Ebola and the paradox of human rights
The current situation surrounding Ebola in the United States helps highlight a bizarre paradox of our time. We have become so obsessed with romanticized notions of “human rights” that we forget there are boundaries to when and how certain rights may apply.
By Dr. Ian Ralby
The current situation surrounding Ebola in the United States helps highlight a bizarre paradox of our time. We have become so obsessed with romanticized notions of “human rights” that we forget there are boundaries to when and how certain rights may apply. Kaci Hickox, an American nurse, travelled for a month to Sierra Leone to treat Ebola patients. This noble work should be lauded and appreciated. But the fact that she was put in quarantine on return to the United States did not constitute, as she claimed, a human rights violation. What is perhaps most interesting about the situation, however, is the paradoxical public response. At a time when Americans seem to be panicking concerning the spread of the deadly Ebola virus, they are nevertheless incensed that the people who are most likely to spread it are being forced into quarantine. This sort of illogical, disconnected thinking is becoming more and more common, particularly when human rights are being discussed.
Human rights are inalienable rights that belong to every person as a birthright. Basic human rights are articulated in the Universal Declaration of Human Rights, the International Covenant on Civil and Political Rights and the International Covenant on Social and Economic Rights. The substance of these three international instruments – often referred to as the International Bill of Rights – are translated to individuals through the domestic laws of states. As is to be expected, at the national level there are different interpretations of different elements. The rights are global, but the implementation of those rights is local, resulting in some countries deemed to have better human rights records than others.
Human rights may be inalienable, but they are not unlimited. It is not a violation of human rights, for example, to imprison someone for having committed a crime. Though liberty is a fundamental human right, that liberty can be revoked when public interest is involved. Similarly, if someone has a mental health condition that makes them unstable and thus a threat to either themselves or others, the individual may be restrained in order that they not harm anyone. Again, public interest dictates that that person’s liberty should be curbed for the benefit of the greater good. The same is the case for someone with a contagious deadly disease. The US may be a “free” society, but that does not mean that individual freedom cannot be rightfully curbed in order to protect society at large.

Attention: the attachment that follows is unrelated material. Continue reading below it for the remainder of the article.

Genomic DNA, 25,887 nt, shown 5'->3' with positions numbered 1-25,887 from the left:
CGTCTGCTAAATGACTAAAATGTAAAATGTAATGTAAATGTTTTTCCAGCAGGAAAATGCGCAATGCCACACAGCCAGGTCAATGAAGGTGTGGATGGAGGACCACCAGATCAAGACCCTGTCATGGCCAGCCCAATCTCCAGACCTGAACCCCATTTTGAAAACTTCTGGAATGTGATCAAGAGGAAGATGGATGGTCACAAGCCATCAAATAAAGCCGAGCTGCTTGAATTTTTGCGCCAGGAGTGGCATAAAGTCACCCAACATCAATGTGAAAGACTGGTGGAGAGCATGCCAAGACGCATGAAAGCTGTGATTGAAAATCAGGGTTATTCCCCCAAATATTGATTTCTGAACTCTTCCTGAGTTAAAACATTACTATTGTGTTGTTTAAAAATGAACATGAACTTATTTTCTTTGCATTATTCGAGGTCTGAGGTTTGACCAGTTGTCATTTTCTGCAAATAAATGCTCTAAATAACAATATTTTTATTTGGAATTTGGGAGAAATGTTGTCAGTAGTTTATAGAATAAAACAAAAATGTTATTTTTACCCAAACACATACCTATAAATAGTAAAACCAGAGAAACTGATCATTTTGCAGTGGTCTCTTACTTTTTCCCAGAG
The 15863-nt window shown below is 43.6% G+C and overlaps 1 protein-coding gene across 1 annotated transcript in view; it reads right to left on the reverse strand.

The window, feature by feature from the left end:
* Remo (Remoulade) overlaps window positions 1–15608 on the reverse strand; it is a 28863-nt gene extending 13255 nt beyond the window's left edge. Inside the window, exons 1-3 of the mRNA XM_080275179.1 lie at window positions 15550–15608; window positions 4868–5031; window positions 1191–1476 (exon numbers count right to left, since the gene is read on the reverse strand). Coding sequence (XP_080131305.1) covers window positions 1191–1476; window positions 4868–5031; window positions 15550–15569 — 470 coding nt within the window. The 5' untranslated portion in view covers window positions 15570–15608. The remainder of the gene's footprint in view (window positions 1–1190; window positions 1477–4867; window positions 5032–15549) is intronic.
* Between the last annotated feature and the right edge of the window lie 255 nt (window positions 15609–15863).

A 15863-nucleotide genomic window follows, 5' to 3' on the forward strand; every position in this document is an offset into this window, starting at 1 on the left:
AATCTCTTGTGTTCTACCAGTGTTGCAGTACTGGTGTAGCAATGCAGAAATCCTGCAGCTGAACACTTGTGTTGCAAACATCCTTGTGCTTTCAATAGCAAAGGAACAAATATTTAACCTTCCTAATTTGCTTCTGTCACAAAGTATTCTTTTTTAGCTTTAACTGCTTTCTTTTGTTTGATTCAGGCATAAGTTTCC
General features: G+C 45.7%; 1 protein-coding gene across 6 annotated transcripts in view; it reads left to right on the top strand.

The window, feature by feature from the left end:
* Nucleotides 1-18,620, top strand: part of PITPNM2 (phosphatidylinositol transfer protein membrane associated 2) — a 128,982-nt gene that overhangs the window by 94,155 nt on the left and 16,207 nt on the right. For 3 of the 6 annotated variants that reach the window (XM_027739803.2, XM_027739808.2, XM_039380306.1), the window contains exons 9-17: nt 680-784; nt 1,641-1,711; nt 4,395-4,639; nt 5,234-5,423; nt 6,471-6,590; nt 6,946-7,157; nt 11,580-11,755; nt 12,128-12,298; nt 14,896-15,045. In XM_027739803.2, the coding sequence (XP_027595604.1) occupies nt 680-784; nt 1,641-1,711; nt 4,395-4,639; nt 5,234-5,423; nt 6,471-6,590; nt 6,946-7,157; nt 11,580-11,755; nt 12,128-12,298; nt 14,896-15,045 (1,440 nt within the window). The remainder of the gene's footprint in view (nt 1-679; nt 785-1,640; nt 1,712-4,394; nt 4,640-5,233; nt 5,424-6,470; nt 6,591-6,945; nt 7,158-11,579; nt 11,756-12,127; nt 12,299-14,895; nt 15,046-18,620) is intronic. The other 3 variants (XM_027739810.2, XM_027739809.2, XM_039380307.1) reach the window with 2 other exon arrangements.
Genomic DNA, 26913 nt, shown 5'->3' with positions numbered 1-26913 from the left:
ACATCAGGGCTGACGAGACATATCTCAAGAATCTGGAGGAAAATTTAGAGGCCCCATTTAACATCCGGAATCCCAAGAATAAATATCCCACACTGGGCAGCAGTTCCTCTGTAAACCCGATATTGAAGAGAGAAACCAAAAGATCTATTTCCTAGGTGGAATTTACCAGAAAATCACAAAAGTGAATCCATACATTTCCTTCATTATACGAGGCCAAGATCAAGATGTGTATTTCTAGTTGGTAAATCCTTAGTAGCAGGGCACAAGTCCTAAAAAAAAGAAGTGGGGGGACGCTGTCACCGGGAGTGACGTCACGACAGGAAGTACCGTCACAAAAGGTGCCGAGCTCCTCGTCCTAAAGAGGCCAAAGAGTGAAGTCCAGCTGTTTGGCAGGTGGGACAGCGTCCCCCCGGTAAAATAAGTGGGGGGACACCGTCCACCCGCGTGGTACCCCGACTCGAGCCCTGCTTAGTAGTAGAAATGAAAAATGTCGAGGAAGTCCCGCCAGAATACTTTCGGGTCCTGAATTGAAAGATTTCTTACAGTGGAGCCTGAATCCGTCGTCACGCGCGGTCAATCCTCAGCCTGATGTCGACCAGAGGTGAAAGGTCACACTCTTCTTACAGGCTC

The US government, currently without a confirmed Surgeon General, received widespread and well-deserved criticism for its confused and hesitant response to the current Ebola outbreak, both at home and abroad. Several states within the US have announced quarantine policies requiring anyone who has been in contact with Ebola or in one of the ‘infected countries’ within the previous three weeks to be held in quarantine until the twenty-one day incubation period has passed without the individual displaying any symptoms of infection. Given that the former general counsel and executive director of the Republican Party of South Carolina has expressly argued for the execution of anyone who contracts Ebola, and countless others have argued for a complete travel ban to and from the countries at the epicenter of the outbreak, a quarantine period seems benign in comparison. Yet the first person to officially be quarantined under such policy has set off national furor.
“This is an extreme that is really unacceptable, and I feel like my basic human rights have been violated,” Ms Hickox told CNN. Furthermore, she claimed she could not comprehend the reasons for her quarantine. Without delving too deeply into the medical and scientific aspects, it is nevertheless possible to assess the human rights side of the issue. She had been working with people infected with Ebola. All of the Americans who have contracted the disease have, like her, been health care workers who treated infected patients. She just returned from a country where the outbreak remains unconfined. A doctor who recently returned to New York under similar circumstances did not get quarantined, proceeded to travel around the city for several days before seeking treatment and may have been publicly symptomatic before reporting to a hospital. It remains to be seen whether he spread the disease as a result, but it is possible. Public officials have a responsibility to ensure public safety. It does not, therefore, seem irrational or unreasonable that several governors instituted the quarantine policy under which Ms Hickox was held.